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Kerry: ‘Washington Does Not Want Maritime Conflict in China’ | ASHARQ AL-AWSAT English Archive 2005 -2017
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Foreign Minister of the Philippines Albert del Rosario and U.S. Secretary of State John Kerry shake hands before a meeting.

Manila- U.S. Secretary of State John Kerry on Wednesday said Washington wants to avoid confrontation in the South China Sea as the International Court of Arbitration (ICC) rejected Beijing’s requests.

Kerry spoke after meeting with Foreign Secretary Perfecto Yasay to discuss the Philippines’ victory over China before the Permanent Arbitration Court (PAC) over conflicting territorial claims. The PAC based in The Hague this month ruled that China’s claim to most of the strategic waterway was inconsistent with international law. The decision angered Beijing, which vowed to ignore the ruling.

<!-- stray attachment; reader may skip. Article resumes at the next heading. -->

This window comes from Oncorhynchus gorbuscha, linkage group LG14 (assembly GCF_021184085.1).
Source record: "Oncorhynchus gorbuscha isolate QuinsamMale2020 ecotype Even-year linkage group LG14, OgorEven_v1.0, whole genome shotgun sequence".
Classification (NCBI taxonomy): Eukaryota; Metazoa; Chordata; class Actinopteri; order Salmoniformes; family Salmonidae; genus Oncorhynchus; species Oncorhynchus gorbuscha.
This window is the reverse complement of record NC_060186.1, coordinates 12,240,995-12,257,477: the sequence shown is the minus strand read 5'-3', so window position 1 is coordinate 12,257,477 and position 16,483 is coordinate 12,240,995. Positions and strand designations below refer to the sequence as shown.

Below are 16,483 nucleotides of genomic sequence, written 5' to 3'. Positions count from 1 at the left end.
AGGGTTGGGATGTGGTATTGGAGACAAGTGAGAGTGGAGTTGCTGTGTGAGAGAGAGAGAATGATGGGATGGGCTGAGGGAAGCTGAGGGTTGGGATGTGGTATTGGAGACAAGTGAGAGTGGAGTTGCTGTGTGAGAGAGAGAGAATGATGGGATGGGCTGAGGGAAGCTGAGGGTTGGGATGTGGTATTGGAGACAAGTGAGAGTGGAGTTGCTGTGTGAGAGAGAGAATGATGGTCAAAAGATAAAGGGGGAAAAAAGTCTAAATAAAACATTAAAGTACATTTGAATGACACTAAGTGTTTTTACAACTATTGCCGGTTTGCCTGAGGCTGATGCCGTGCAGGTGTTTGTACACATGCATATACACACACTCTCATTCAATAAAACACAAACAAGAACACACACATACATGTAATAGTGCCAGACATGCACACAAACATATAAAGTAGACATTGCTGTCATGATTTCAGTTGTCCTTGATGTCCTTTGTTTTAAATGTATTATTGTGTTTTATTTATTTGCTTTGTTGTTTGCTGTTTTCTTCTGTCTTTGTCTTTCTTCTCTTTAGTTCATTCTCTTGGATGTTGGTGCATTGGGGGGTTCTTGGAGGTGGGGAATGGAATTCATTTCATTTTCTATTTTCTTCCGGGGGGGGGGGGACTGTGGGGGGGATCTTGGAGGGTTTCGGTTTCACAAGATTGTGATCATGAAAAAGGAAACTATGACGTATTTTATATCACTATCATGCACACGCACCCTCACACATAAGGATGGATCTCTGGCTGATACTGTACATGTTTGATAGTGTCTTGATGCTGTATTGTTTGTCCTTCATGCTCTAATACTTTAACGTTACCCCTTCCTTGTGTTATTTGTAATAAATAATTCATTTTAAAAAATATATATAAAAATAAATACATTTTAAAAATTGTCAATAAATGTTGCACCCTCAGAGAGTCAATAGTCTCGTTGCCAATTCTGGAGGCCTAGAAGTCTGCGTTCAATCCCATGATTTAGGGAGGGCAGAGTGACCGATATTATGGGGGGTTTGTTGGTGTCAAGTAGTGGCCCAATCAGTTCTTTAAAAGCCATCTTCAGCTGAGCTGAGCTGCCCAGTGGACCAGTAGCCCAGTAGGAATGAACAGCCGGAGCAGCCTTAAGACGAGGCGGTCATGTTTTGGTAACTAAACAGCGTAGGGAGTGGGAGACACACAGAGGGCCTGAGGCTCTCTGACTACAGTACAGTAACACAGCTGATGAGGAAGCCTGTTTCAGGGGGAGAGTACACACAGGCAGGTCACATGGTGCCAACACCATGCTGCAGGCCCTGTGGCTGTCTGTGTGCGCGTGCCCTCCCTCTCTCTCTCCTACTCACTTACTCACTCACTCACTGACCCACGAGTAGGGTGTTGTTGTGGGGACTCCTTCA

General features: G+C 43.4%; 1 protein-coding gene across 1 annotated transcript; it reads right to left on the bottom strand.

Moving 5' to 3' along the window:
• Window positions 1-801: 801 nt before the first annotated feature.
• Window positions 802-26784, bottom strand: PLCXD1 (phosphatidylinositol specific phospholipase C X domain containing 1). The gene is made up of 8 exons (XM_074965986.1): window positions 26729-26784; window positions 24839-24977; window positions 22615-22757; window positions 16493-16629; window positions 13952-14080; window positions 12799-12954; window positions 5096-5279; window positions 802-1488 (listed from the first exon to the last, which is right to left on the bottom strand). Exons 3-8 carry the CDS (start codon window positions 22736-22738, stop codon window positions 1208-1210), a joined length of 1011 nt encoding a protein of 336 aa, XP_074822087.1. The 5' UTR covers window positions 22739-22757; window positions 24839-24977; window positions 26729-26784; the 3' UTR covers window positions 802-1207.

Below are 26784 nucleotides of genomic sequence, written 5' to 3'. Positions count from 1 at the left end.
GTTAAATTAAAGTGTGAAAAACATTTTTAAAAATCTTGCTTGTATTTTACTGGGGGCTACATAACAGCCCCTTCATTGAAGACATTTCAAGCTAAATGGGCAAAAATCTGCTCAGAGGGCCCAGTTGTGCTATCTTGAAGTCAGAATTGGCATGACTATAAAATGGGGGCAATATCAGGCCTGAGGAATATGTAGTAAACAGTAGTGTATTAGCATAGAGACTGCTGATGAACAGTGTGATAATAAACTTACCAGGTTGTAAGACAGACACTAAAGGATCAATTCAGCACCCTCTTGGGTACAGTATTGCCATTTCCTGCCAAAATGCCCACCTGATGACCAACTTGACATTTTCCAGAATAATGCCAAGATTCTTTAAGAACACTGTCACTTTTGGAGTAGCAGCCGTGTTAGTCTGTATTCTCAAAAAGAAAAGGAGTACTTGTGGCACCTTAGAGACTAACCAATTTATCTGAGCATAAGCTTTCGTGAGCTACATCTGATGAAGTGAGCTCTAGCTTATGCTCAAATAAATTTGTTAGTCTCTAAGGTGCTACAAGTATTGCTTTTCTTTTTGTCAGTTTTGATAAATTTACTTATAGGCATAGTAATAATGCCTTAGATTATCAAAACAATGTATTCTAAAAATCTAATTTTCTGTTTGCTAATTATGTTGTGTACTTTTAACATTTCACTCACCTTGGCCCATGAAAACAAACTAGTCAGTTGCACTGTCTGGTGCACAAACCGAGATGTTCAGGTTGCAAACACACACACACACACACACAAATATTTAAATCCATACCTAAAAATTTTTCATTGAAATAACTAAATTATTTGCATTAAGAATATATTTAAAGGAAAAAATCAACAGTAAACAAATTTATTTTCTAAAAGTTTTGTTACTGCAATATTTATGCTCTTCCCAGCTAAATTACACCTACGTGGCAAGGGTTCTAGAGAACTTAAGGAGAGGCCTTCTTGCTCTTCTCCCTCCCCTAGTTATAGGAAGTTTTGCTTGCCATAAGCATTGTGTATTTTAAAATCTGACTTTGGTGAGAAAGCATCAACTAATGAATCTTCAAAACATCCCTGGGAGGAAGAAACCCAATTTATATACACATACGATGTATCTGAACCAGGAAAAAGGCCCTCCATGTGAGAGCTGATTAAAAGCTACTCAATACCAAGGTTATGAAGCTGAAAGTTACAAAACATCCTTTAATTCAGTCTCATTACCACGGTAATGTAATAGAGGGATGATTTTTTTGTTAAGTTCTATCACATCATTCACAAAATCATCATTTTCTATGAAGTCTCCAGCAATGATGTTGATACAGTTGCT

However, Kerry said the United States saw an opportunity for claimants to peacefully resolve the row.
“We hope to see a process that will narrow the geographic scope of the maritime disputes, set standards for behavior in contested areas, lead to mutually acceptable solutions, perhaps even a series of confidence-building steps,” he said.

Vietnam, Malaysia, Brunei and Taiwan also have claims to the South China Sea, a vital waterway through which $5 trillion in annual trade passes. It is also believed to sit atop vast reserves of oil and gas.

“President Rodrigo Duterte and U.S. Secretary of State John Kerry discussed a range of issues, including the South China Sea disputes, battling terrorism and personal interests like motorcycles and hunting,” presidential spokesman Ernesto Abella said.

Ahead the talks, Kerry offered $32 million in aid for law enforcement training, Abella said, adding that Duterte explained his ongoing campaign against illegal drugs.